As my remarks on the reasons why these "additional" seats emerge shows, the parties that expect to win constituency seats can influence the electorate in order to transform some of them into surplus mandates. And in fact, this is what the parties do right now by encouraging split-ticket voting. Chancellor Merkel declared on Friday last week that she is willing to form a coalition with the Liberals even if its parliamentary majority was secured only by surplus mandates. She was quoted saying that "a surplus mandate is no second class mandate."

Her party, the CDU, then started to ask liberal voters to cast their first vote for the conservative candidate in their constituency. The Liberals, at least in some of the Länder, have recently posted "Second vote for FDP", a less explicit, but still effective way of convincing their supporters to vote for the Conservatives with the first ballot. On the other hand, the Social Democrats and the Greens have sought to build a similar alliance at the state level. The struggle for surplus mandates has, therefore, become an important aspect of the election campaign.

If so, is there any problem related to the whole issue of surplus mandates? Those who will most probably benefit from them in the 2009 election argue, not very surprisingly, that there's no problem at all. CDU/CSU and their political ally FDP point to the fact that surplus mandates are a, perhaps peculiar, consequence of the German electoral system, which is undoubtedly a proportional system. They argue that the Constitutional Court has never declared the electoral system or the surplus mandates unconstitutional.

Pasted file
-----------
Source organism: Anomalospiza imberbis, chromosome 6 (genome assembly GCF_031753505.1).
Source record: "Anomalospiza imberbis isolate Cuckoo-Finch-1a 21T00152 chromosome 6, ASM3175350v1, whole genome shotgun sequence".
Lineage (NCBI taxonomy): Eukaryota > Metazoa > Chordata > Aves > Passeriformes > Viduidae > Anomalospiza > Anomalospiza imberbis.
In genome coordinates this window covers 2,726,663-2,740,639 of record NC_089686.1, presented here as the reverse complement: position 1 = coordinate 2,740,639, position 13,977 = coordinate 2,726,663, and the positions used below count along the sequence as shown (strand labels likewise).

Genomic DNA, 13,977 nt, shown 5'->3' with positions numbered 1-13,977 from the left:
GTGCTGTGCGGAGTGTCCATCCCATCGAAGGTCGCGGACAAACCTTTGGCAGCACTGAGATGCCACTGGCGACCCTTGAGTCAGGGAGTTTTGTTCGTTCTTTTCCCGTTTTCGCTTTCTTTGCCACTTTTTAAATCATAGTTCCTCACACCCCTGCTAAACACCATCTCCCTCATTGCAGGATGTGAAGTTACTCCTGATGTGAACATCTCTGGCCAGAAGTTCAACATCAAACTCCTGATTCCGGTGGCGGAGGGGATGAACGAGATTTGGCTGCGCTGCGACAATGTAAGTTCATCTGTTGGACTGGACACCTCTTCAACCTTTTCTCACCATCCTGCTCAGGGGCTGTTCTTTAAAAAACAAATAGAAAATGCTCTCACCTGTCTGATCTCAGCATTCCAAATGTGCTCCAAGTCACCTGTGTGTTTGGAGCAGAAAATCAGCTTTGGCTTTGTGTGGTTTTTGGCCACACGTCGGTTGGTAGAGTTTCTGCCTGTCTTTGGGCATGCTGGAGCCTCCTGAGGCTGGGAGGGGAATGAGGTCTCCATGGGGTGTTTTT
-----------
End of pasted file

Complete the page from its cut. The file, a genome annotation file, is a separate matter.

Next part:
That's certainly true -- but not the whole truth either. As the SPD and many political scientists point out, the Constitutional Court has indeed accepted surplus mandates and their effects in past elections, but the judges stated very clearly at the same time that there are certain limits beyond which they would have to reconsider the whole issue. And if in 2009 these "additional" seats reversed majorities, this would almost inevitably lead to an intervention by the judges. They always argued that our electoral system strives above all for fair proportional representation. What in Britain or the United States is commonly accepted -- that a party without a majority of popular votes gets a comfortable majority in parliament -- is unknown to the German system. Here, manufactured majorities are widely rejected and considered unconstitutional.

At the end, the debate on surplus mandates and the controversy about their legitimacy have induced at least some notion of conflict to the election campaign. If the next government depends on this kind of seats in parliament, the Constitutional Court has to decide whether this is a sufficient basis for ruling the country. On Sunday, the election is certainly over, but the struggle for power may well continue.

Jörg Siegmund